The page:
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FIGURE 1. Spherical equivalent refractive error as a function of age (3, 9, 18, and 36 months) in the BIBS study.

In order for hyperopia to decrease, the dioptric effects of axial growth to reduce hyperopia must exceed the effects of losses in corneal and lens power that would increase hyperopia. In early development during the first year of life, these two processes are highly correlated but sufficiently imbalanced in favor of axial growth to produce a net loss of hyperopia.11 Unfortunately for chances at long-term emmetropization, axial growth and changes in lens power soon reach a balance point where further increases in axial length are ineffective at decreasing hyperopia. Fig. 2 depicts the ratio of change in lens power per millimeter increase in axial length at two different ages: 3 to 9 months when emmetropization is occurring and 9 to 18 months when little emmetropization takes place. At 3 to 9 months, the ratio is in the range of –2.00 to –4.00 D/mm. As the balance point for an eye at this age is about –6.5 D of lens power loss per millimeter of axial growth, the eye loses hyperopia as it grows longer. Rates of refractive change are divided into tertiles, with the slowest change tertile being a loss of 0.38 D of hyperopia or less and the fastest change tertile being a loss of 1.25 D of hyperopia or more. With the eye a little larger between 9 and 18 months, the balance point is closer to –5.8 D of lens power loss per millimeter of axial growth. Each category of refractive change is closer to this balance point (i.e., the open circles are below the filled squares in Fig. 2), resulting in slower rates of refractive change between 9 and 18 months compared to between 3 and 9 months. Two-thirds of the infants (the lower two tertiles) are at this balance point and essentially stable in their refractive error. Two factors work against emmetropizing refractive change after 9 months of age: the slow growth of the eye and the changes in lens power that closely match and offset this slower growth.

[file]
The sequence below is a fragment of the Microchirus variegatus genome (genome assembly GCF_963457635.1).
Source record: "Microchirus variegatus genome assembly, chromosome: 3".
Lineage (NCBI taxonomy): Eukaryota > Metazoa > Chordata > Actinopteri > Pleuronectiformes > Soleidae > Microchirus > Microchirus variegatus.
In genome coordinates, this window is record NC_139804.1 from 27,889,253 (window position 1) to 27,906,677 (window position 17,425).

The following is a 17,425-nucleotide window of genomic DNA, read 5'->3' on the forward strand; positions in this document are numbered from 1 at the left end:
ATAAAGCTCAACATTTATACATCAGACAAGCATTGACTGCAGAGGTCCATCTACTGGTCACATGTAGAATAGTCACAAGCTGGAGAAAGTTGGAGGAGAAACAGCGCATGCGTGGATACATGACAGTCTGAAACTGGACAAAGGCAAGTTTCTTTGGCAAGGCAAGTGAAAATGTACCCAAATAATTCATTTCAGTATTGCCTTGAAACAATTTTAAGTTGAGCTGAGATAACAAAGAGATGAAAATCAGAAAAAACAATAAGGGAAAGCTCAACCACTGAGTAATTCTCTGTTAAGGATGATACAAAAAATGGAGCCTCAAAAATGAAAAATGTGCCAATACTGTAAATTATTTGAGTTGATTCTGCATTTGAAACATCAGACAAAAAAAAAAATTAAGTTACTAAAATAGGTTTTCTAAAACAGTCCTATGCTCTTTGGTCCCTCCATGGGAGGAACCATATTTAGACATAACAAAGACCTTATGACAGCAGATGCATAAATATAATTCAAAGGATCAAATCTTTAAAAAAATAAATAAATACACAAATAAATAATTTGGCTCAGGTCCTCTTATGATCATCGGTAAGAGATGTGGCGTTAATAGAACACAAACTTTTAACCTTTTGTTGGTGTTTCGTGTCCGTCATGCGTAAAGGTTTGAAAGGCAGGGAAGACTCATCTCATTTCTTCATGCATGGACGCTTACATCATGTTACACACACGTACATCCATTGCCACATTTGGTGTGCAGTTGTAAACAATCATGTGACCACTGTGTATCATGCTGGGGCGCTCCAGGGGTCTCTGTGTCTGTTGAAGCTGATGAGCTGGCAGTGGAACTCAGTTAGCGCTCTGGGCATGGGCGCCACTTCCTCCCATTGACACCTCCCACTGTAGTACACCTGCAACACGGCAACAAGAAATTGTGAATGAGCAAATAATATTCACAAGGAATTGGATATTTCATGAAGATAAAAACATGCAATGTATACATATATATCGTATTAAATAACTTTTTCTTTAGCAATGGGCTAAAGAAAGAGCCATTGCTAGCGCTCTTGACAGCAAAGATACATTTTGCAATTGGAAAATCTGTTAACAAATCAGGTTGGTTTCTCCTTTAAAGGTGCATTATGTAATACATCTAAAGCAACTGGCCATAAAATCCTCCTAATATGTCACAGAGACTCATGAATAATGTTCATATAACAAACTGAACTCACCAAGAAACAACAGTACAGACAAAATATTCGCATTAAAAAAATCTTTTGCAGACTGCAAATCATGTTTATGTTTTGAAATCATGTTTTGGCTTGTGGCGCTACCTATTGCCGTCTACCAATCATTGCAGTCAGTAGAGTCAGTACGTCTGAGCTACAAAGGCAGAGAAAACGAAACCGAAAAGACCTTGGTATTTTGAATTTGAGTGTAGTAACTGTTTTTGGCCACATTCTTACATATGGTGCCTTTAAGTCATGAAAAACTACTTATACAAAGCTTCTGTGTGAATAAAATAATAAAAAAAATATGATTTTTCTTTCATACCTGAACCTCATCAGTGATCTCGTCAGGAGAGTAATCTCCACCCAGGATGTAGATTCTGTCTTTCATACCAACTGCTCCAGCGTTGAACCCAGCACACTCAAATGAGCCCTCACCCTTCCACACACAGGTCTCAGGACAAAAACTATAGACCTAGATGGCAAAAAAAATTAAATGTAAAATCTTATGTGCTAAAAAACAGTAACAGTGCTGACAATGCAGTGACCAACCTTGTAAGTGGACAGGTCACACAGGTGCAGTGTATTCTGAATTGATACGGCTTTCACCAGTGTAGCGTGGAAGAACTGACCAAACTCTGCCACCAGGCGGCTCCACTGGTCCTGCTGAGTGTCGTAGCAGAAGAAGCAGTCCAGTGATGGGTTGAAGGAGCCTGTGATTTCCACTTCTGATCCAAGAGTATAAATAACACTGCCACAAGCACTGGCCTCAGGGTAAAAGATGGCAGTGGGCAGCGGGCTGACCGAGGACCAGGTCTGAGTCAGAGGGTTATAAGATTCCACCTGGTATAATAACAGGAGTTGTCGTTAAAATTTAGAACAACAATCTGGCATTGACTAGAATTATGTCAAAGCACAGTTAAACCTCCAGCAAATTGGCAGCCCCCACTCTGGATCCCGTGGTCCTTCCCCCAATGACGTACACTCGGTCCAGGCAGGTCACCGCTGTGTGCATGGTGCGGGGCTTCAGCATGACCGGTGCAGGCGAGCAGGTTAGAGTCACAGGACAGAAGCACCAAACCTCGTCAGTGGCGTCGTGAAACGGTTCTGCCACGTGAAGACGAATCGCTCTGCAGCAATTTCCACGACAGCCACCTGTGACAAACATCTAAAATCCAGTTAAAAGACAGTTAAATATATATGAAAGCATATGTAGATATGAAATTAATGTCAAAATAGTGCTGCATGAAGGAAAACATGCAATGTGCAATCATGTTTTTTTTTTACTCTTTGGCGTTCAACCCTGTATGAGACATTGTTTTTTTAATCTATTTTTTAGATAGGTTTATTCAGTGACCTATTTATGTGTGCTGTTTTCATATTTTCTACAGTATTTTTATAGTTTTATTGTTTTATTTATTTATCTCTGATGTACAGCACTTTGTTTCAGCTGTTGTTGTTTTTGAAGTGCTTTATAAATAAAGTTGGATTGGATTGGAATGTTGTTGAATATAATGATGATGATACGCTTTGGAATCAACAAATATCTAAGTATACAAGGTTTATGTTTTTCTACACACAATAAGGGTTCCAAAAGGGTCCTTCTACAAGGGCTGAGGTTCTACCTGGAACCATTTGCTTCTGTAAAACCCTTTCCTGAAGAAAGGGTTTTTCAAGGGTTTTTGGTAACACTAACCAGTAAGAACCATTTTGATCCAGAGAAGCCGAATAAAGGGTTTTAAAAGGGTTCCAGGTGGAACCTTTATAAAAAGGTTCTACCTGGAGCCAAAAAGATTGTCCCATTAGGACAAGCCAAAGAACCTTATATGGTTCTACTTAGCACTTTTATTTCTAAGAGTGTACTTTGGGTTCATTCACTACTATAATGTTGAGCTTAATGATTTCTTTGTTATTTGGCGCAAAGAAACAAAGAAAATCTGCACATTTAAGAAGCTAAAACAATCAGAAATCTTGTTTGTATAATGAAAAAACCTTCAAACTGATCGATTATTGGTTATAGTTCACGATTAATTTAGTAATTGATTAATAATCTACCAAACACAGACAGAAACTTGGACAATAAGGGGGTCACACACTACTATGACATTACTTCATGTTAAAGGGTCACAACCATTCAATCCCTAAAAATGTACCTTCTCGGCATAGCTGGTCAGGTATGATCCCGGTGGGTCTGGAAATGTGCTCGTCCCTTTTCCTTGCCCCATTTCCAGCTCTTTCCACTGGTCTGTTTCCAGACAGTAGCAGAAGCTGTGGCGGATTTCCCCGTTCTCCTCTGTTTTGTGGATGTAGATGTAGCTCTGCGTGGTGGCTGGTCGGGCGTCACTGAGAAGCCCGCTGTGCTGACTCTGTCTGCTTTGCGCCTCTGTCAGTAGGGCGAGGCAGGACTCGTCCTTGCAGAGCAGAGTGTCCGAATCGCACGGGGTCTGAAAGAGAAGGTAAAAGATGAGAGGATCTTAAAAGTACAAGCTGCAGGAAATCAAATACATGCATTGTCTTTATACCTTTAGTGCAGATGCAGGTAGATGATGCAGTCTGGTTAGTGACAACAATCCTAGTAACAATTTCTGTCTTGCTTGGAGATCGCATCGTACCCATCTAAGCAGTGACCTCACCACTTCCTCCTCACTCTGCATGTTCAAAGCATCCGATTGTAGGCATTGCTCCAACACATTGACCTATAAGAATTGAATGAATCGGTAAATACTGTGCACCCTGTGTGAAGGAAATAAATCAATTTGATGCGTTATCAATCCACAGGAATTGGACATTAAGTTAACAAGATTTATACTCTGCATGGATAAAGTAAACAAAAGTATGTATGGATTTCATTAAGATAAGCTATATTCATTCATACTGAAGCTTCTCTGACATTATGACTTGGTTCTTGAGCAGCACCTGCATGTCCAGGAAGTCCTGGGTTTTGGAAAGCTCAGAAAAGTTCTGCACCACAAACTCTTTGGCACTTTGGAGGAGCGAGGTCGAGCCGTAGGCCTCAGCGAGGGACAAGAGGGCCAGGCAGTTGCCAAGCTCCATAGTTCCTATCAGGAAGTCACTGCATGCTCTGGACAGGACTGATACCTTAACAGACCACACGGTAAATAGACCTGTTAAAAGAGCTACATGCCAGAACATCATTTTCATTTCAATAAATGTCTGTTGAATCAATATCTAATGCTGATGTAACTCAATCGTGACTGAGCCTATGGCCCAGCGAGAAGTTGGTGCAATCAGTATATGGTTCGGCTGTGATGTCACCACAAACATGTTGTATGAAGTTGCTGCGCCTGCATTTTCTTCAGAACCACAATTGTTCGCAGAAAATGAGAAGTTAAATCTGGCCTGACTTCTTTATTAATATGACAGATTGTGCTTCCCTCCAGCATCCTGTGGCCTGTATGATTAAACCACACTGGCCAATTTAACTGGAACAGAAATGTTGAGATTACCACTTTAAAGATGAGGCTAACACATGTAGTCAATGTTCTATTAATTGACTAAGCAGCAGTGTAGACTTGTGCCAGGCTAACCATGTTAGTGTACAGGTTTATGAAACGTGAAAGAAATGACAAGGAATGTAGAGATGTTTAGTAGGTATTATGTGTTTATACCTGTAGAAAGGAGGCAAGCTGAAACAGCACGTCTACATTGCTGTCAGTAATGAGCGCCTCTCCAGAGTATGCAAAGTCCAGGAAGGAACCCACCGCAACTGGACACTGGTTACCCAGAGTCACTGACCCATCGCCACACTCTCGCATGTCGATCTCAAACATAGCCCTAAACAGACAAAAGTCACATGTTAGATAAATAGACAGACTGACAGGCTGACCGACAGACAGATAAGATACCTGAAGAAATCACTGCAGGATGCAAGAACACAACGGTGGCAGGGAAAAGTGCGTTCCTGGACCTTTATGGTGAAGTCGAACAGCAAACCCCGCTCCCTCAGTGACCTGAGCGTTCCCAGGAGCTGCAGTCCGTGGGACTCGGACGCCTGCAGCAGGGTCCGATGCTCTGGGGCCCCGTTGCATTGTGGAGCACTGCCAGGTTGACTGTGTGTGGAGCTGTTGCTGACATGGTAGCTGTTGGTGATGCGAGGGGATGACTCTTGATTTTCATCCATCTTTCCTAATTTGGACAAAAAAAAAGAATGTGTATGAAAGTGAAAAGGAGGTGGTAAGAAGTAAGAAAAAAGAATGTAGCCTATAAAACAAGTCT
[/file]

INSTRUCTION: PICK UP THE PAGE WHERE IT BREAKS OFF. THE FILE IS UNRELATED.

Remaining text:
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FIGURE 2. The ratio of change in lens power per millimeter change in axial length in the BIBS study. Data along the x-axis are plotted by tertiles of change in spherical equivalent refractive error between 3 and 9 months and between 9 and 18 months of age. Ratios become more negative as the pace of refractive change slows at the later age interval.